Optogenetics offers cell type-specific activation of neurones for treatment of neural disorders
Developed in large part as a treatment for psychiatric illness, optogenetics is a method of turning neurons on and off with millisecond resolution by activation of light-sensitive proteins with specific wavelengths of light. The light-sensitive proteins, called opsins, are genetically encoded ion channels embedded in a neuron’s outer surface that essentially convert light into changes in the electrical potential across the neuron’s membrane; sufficient positive changes trigger individual action potentials or ‘spikes’, whereas sufficient negative changes prevent spikes from occurring.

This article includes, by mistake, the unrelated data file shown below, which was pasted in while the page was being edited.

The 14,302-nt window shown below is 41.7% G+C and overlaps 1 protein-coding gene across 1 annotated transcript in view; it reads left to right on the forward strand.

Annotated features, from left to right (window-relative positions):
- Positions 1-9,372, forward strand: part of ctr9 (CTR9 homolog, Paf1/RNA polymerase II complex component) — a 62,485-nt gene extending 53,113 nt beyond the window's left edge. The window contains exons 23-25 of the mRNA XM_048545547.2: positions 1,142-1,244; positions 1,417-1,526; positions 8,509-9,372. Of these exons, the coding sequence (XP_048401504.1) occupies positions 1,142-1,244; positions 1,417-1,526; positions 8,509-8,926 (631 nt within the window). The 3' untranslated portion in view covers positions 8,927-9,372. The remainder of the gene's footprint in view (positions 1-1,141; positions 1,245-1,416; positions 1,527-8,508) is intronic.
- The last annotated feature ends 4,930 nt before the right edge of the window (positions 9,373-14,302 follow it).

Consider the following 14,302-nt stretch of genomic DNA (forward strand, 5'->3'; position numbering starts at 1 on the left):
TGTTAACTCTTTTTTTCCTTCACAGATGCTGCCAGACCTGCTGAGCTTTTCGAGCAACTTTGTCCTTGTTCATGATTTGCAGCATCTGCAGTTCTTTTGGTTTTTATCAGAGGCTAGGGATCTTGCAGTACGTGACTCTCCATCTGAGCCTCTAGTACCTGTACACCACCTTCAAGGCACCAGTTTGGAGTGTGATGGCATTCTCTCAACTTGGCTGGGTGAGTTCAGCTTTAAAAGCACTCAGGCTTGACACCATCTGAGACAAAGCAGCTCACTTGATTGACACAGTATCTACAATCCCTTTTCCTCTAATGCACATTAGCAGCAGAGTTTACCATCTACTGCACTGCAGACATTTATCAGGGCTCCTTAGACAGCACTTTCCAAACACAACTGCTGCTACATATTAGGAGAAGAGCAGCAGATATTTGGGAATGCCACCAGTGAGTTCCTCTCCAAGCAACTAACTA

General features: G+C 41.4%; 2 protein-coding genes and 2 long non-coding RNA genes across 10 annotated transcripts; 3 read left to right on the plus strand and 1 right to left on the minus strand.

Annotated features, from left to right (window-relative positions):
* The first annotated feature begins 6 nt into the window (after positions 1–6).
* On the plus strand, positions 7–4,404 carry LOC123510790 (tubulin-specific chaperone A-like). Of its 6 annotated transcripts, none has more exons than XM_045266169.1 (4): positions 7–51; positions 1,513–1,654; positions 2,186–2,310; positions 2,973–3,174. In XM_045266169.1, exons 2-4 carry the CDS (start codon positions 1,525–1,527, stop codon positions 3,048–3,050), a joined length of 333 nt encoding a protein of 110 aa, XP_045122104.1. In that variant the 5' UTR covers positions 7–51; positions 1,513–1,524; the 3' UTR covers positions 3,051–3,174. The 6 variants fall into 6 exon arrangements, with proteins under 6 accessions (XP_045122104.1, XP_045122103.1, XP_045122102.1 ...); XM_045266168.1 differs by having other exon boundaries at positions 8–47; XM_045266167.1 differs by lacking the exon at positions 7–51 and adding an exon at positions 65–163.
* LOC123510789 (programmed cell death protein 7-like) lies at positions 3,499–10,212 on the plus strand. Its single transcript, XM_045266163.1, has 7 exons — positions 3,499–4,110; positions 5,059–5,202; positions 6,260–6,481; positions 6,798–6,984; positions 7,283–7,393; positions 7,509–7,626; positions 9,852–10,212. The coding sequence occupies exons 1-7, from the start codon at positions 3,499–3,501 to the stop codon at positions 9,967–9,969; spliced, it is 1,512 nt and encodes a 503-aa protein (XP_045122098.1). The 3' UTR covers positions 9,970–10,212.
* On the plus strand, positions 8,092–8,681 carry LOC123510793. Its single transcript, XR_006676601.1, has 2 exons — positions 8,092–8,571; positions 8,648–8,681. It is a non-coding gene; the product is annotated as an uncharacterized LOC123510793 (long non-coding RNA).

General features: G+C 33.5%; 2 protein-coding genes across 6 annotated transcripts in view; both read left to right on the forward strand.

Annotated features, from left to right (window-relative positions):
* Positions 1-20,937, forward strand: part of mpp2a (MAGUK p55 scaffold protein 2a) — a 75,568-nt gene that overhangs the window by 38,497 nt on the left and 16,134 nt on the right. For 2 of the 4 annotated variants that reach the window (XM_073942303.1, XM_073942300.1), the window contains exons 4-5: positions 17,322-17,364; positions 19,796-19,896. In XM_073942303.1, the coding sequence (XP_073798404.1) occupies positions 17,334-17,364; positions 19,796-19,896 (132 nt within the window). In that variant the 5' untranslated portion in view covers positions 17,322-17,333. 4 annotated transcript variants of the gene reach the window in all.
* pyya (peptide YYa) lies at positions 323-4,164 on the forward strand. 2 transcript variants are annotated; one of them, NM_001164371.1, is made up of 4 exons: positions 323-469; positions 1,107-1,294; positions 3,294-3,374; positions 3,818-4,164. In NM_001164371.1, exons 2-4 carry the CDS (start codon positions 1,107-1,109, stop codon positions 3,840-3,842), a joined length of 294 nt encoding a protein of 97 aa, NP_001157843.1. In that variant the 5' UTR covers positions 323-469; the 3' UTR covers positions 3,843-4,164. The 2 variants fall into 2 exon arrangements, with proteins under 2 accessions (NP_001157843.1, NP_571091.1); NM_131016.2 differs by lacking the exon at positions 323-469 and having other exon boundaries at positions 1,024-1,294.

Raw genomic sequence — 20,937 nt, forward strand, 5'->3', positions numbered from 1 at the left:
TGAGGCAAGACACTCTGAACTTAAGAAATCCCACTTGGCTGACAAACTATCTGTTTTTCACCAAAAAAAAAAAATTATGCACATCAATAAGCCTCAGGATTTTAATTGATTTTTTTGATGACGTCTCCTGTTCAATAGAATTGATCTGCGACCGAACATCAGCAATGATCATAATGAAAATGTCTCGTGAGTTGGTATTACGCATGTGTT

Individual brain functions are thought to be controlled by distinct populations of neurons, motivating neuroscientists interested in modifying brain function to develop tools to selectively activate specific neural populations. Though electrical stimulation of neural tissue has been possible for decades, it is difficult to control the spatial spread of the stimulation; even modest electrical current activates hundreds to thousands of neurons. More importantly, the diffuse nature of this type of stimulation makes it impossible to produce cell-type specific neural activation, possibly leading to unwanted side effects.